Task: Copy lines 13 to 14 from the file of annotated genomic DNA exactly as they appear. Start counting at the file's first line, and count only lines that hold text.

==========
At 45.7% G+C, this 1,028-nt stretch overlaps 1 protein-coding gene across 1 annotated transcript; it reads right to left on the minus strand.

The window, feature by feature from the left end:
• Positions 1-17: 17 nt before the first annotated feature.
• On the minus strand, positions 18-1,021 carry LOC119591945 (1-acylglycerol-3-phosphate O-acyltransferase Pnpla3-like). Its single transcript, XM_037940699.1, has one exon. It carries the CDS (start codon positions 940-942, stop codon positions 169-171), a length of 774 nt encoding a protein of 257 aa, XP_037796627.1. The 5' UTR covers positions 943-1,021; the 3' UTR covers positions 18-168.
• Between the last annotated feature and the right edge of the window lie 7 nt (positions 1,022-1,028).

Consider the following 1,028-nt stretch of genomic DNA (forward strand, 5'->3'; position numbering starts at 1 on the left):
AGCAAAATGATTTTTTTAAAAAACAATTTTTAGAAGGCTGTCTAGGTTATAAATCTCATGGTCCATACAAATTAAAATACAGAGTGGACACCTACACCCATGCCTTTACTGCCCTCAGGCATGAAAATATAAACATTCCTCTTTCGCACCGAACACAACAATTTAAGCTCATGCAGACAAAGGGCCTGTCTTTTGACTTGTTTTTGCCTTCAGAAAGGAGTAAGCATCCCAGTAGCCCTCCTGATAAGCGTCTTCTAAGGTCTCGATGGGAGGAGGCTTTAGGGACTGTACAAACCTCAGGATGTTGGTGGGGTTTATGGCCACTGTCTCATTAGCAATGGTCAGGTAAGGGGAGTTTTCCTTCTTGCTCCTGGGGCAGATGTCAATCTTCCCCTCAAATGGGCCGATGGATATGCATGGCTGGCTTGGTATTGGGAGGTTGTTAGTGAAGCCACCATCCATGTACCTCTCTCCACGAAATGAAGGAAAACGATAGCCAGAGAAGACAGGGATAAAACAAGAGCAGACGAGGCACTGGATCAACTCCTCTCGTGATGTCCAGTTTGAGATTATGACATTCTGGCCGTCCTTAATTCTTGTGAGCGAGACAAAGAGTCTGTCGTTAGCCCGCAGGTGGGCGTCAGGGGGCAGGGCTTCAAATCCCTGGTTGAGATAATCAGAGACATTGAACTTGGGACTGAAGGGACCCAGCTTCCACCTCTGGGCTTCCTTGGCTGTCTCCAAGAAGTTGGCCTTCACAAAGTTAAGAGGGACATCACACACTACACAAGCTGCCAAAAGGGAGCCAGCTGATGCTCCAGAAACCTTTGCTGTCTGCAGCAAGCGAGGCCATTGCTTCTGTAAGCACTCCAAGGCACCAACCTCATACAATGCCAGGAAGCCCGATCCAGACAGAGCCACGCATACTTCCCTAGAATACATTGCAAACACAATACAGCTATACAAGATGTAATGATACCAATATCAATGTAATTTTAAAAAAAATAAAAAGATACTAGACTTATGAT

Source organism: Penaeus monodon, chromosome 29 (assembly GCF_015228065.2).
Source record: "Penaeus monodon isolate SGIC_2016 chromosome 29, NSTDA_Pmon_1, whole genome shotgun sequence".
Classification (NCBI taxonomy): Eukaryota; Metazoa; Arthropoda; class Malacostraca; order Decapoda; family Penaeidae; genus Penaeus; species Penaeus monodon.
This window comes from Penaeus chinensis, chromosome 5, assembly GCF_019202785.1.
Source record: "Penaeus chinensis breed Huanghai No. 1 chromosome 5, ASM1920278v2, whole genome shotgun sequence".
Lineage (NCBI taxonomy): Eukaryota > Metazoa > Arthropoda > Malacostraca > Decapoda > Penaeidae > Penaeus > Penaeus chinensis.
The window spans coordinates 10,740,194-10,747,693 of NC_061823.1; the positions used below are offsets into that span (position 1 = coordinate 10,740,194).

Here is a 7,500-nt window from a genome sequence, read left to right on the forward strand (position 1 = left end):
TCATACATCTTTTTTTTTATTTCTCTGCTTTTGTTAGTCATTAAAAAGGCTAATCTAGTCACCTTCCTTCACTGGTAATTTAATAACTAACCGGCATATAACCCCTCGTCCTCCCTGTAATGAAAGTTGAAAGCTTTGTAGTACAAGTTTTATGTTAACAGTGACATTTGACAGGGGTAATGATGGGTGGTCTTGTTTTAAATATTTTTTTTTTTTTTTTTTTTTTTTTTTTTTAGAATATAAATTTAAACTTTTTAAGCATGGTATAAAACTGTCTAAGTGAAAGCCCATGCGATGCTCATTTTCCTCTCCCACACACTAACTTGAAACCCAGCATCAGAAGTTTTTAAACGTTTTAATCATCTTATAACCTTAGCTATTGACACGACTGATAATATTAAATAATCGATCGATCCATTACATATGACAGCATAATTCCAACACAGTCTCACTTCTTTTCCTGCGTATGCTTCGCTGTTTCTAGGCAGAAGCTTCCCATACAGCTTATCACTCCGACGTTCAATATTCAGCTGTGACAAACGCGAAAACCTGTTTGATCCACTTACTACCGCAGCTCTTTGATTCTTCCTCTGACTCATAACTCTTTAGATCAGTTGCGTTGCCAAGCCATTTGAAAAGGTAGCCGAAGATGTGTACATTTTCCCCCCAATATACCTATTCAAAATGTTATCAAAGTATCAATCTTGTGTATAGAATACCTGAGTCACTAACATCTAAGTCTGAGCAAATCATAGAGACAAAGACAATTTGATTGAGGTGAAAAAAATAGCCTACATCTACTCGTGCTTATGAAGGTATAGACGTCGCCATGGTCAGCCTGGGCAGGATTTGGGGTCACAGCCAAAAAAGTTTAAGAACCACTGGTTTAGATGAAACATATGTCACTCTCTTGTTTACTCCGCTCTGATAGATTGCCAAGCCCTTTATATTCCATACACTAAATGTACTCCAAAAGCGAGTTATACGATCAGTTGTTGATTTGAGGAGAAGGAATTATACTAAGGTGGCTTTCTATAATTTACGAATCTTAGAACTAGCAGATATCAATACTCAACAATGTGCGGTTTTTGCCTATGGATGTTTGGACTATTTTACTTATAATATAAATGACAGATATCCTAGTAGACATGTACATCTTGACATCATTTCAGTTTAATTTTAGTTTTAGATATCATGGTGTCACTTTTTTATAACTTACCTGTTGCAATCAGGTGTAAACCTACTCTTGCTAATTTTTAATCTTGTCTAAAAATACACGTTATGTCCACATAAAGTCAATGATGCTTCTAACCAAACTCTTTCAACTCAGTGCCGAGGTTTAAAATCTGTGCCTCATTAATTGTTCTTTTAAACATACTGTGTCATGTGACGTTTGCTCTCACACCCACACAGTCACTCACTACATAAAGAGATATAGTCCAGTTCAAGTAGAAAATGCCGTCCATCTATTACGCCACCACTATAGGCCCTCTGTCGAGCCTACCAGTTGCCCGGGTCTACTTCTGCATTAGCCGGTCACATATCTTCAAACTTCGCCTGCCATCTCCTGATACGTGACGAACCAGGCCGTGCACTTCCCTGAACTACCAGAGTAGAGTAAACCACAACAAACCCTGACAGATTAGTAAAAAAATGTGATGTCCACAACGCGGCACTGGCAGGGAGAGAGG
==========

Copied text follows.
Lineage (NCBI taxonomy): Eukaryota > Metazoa > Arthropoda > Malacostraca > Decapoda > Penaeidae > Penaeus > Penaeus chinensis.
The window spans coordinates 10,740,194-10,747,693 of NC_061823.1; the positions used below are offsets into that span (position 1 = coordinate 10,740,194).